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Asia-pacific

Two American journalists detained

Latest update : 2009-11-16

North Korea has confirmed that two journalists, a Korean-American and a Chinese-American, who were filming across the Tumen River from the Chinese side of the border, were taken into custody by border officials. Their case is 'under investigation'.

AFP - North Korea on Saturday confirmed that it had detained two American journalists for illegally entering the country from China earlier this week and said their case was under investigation.
   
The US State Department had expressed concern over the fate of the two women, who are believed to have been taken into custody by border guards patrolling the Tumen river, a common escape route for those fleeing the North.
   
Their detention comes as tensions run high in the region over Pyongyang's plans to launch what it says is a communications satellite early next month, which the United States and its allies say is really a disguised missile test.
   
"Two Americans were detained on March 17 while illegally intruding into the territory of the DPRK by crossing the DPRK-China border," the official Korean Central News Agency (KCNA) said in a three-line dispatch.
   
"A competent organ is now investigating the case."
   
Diplomatic sources and media reports identified the two women as Euna Lee, a Korean-American, and Laura Ling, a Chinese-American, who work for Current TV in California.
   
A diplomatic source told AFP the two were held by security guards over "suspected border violations" after being caught Tuesday shooting video on the North's side of the river.
   
North Korea is one of the world's most isolated and impoverished countries. Journalists who want to visit must obtain special visas and are accompanied by official guides.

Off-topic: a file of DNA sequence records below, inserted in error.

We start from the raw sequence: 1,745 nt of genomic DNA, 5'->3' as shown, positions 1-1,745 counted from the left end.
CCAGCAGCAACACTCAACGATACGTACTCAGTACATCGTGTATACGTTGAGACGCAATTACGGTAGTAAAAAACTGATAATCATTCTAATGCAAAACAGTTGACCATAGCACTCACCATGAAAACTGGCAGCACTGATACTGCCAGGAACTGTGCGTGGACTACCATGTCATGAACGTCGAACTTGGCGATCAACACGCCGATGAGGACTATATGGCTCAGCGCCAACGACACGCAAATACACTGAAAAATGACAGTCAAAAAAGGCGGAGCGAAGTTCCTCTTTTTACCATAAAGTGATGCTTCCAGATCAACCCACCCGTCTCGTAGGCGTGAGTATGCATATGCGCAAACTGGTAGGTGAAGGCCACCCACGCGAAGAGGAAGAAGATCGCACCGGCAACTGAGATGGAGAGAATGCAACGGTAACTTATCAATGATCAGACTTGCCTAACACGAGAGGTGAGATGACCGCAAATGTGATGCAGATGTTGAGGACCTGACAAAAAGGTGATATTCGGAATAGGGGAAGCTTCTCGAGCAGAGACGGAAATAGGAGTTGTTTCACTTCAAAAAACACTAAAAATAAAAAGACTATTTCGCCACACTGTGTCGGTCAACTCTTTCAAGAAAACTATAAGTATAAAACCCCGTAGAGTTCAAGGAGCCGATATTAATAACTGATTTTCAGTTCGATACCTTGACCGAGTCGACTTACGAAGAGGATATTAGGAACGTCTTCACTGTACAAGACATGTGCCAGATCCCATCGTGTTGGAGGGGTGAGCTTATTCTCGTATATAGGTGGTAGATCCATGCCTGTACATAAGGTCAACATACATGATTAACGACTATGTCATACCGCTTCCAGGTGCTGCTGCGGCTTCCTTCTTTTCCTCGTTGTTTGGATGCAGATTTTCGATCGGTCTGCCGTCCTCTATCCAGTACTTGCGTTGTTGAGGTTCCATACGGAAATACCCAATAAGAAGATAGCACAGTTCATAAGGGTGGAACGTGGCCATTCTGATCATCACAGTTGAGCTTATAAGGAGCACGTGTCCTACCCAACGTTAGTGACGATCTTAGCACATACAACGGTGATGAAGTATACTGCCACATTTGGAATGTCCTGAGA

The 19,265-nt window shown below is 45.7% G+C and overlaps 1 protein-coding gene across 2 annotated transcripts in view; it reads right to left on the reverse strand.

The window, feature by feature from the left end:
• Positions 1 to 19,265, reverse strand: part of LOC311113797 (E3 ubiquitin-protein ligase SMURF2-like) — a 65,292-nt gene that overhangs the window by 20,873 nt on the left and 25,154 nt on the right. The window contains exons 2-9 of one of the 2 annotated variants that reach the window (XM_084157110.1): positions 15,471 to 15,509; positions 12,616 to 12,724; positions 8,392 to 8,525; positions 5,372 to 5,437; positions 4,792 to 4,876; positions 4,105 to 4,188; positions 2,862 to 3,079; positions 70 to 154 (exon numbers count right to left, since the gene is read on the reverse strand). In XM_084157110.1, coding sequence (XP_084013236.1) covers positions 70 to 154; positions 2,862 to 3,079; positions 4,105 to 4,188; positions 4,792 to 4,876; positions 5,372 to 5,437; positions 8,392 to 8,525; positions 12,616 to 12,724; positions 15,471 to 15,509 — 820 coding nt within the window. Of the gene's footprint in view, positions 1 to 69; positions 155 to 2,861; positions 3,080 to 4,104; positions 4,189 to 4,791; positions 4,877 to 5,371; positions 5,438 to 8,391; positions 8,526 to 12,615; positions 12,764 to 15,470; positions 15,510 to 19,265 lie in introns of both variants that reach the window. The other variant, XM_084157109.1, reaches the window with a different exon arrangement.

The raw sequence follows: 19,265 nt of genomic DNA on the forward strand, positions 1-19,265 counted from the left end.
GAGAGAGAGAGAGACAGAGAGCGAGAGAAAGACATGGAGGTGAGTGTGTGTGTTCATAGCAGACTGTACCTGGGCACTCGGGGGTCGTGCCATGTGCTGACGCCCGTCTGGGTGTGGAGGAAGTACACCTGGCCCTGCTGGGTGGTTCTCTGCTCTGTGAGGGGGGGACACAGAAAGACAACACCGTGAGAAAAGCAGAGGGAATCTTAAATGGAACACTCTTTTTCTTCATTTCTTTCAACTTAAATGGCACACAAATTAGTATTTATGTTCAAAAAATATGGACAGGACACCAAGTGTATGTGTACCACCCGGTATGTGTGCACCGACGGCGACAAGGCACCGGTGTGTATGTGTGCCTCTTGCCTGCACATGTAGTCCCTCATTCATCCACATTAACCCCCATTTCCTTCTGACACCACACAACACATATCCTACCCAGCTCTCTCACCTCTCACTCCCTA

Few such visits have been allowed in recent years.
   
Washington and Seoul say the North could be preparing to test a Taepodong-2 missile, theoretically capable of reaching Alaska, in violation of a UN resolution passed after missile and nuclear tests in 2006.
   
Pyongyang for its part is angry about what it sees as Washington's "hostile" policy toward the communist state. It said this week that it no longer wanted to receive food aid, according to the State Department.
   
The North did however on Saturday reopen military communications lines with the South as well as the border, allowing hundreds of South Koreans to access the Seoul-funded Kaesong industrial complex.
   
A human rights activist and Protestant pastor, Chun Kiwon, who helped arrange the journalists' trip to China, told AFP that they had been held since Tuesday together with their Chinese guide, an ethnic Korean.
   
Chun, who heads a missionary group providing assistance to North Korean defectors, said they had met him in Seoul to ask for his advice on their mission, and entered China last Friday.
   
The American journalists told Chun that they were going to do a programme on North Koreans who have fled the North.
   
At the border on Saturday, only a few Chinese and South Korean tourists braved the icy winter temperatures in Tumen to gaze across the partially frozen river at North Korea, an AFP photographer at the scene witnessed.
   
Pyongyang has in the past freed Americans it has detained.
   
In 1996, former US congressman Bill Richardson negotiated the release of US citizen Evan Hunziker, who had been detained for three months on suspicion of spying after swimming the Yalu river.
   
Richardson, who is now the governor of New Mexico, at the time described Hunziker as a confused young man who had engaged in an "adventuresome frolic apparently under the influence of alcohol."
   
In 1994, Richardson helped negotiate the release of a US military helicopter pilot shot down after straying into North Korea.

Date created : 2009-03-21

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